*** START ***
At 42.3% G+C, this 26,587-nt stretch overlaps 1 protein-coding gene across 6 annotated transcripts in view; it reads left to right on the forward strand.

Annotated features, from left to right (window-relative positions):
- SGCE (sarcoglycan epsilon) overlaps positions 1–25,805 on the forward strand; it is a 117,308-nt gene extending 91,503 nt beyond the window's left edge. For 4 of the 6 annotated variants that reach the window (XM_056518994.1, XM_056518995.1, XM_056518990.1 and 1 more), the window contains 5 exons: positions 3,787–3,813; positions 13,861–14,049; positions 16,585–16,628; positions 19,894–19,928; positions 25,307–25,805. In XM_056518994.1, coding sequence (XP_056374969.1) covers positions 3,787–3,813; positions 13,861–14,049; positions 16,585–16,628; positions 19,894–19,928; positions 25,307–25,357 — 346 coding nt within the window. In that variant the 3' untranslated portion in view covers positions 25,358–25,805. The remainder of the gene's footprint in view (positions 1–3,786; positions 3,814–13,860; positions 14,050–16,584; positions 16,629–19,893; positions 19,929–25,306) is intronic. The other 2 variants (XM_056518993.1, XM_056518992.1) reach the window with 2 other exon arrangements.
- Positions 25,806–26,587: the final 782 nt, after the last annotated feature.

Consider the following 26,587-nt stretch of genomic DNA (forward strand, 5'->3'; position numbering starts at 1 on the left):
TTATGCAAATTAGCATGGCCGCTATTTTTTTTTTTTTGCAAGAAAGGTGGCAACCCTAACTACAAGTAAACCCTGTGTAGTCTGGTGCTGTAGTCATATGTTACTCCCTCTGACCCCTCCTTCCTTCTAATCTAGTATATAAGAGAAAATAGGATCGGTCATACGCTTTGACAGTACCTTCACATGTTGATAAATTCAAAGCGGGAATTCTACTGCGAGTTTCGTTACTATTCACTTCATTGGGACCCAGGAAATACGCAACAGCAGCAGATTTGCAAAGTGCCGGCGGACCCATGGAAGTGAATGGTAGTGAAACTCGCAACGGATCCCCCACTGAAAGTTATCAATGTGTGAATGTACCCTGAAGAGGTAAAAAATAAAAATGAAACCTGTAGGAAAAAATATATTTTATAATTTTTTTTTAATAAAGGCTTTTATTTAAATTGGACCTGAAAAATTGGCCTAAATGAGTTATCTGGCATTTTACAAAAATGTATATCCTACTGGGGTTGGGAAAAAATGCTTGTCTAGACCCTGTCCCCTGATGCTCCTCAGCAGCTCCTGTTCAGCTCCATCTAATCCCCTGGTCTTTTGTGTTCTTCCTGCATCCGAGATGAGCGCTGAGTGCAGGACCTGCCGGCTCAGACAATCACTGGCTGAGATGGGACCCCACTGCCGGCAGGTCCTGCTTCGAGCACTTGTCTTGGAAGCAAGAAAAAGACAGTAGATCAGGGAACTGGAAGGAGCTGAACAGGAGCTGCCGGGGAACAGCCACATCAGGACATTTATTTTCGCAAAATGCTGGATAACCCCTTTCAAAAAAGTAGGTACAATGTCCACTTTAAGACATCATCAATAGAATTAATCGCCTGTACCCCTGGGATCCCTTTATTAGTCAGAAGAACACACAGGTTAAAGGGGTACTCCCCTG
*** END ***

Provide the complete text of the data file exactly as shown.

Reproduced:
At 42.3% G+C, this 26,587-nt stretch overlaps 1 protein-coding gene across 6 annotated transcripts in view; it reads left to right on the forward strand.

Annotated features, from left to right (window-relative positions):
- SGCE (sarcoglycan epsilon) overlaps positions 1–25,805 on the forward strand; it is a 117,308-nt gene extending 91,503 nt beyond the window's left edge. For 4 of the 6 annotated variants that reach the window (XM_056518994.1, XM_056518995.1, XM_056518990.1 and 1 more), the window contains 5 exons: positions 3,787–3,813; positions 13,861–14,049; positions 16,585–16,628; positions 19,894–19,928; positions 25,307–25,805. In XM_056518994.1, coding sequence (XP_056374969.1) covers positions 3,787–3,813; positions 13,861–14,049; positions 16,585–16,628; positions 19,894–19,928; positions 25,307–25,357 — 346 coding nt within the window. In that variant the 3' untranslated portion in view covers positions 25,358–25,805. The remainder of the gene's footprint in view (positions 1–3,786; positions 3,814–13,860; positions 14,050–16,584; positions 16,629–19,893; positions 19,929–25,306) is intronic. The other 2 variants (XM_056518993.1, XM_056518992.1) reach the window with 2 other exon arrangements.
- Positions 25,806–26,587: the final 782 nt, after the last annotated feature.

Consider the following 26,587-nt stretch of genomic DNA (forward strand, 5'->3'; position numbering starts at 1 on the left):
TTATGCAAATTAGCATGGCCGCTATTTTTTTTTTTTTGCAAGAAAGGTGGCAACCCTAACTACAAGTAAACCCTGTGTAGTCTGGTGCTGTAGTCATATGTTACTCCCTCTGACCCCTCCTTCCTTCTAATCTAGTATATAAGAGAAAATAGGATCGGTCATACGCTTTGACAGTACCTTCACATGTTGATAAATTCAAAGCGGGAATTCTACTGCGAGTTTCGTTACTATTCACTTCATTGGGACCCAGGAAATACGCAACAGCAGCAGATTTGCAAAGTGCCGGCGGACCCATGGAAGTGAATGGTAGTGAAACTCGCAACGGATCCCCCACTGAAAGTTATCAATGTGTGAATGTACCCTGAAGAGGTAAAAAATAAAAATGAAACCTGTAGGAAAAAATATATTTTATAATTTTTTTTTAATAAAGGCTTTTATTTAAATTGGACCTGAAAAATTGGCCTAAATGAGTTATCTGGCATTTTACAAAAATGTATATCCTACTGGGGTTGGGAAAAAATGCTTGTCTAGACCCTGTCCCCTGATGCTCCTCAGCAGCTCCTGTTCAGCTCCATCTAATCCCCTGGTCTTTTGTGTTCTTCCTGCATCCGAGATGAGCGCTGAGTGCAGGACCTGCCGGCTCAGACAATCACTGGCTGAGATGGGACCCCACTGCCGGCAGGTCCTGCTTCGAGCACTTGTCTTGGAAGCAAGAAAAAGACAGTAGATCAGGGAACTGGAAGGAGCTGAACAGGAGCTGCCGGGGAACAGCCACATCAGGACATTTATTTTCGCAAAATGCTGGATAACCCCTTTCAAAAAAGTAGGTACAATGTCCACTTTAAGACATCATCAATAGAATTAATCGCCTGTACCCCTGGGATCCCTTTATTAGTCAGAAGAACACACAGGTTAAAGGGGTACTCCCCTG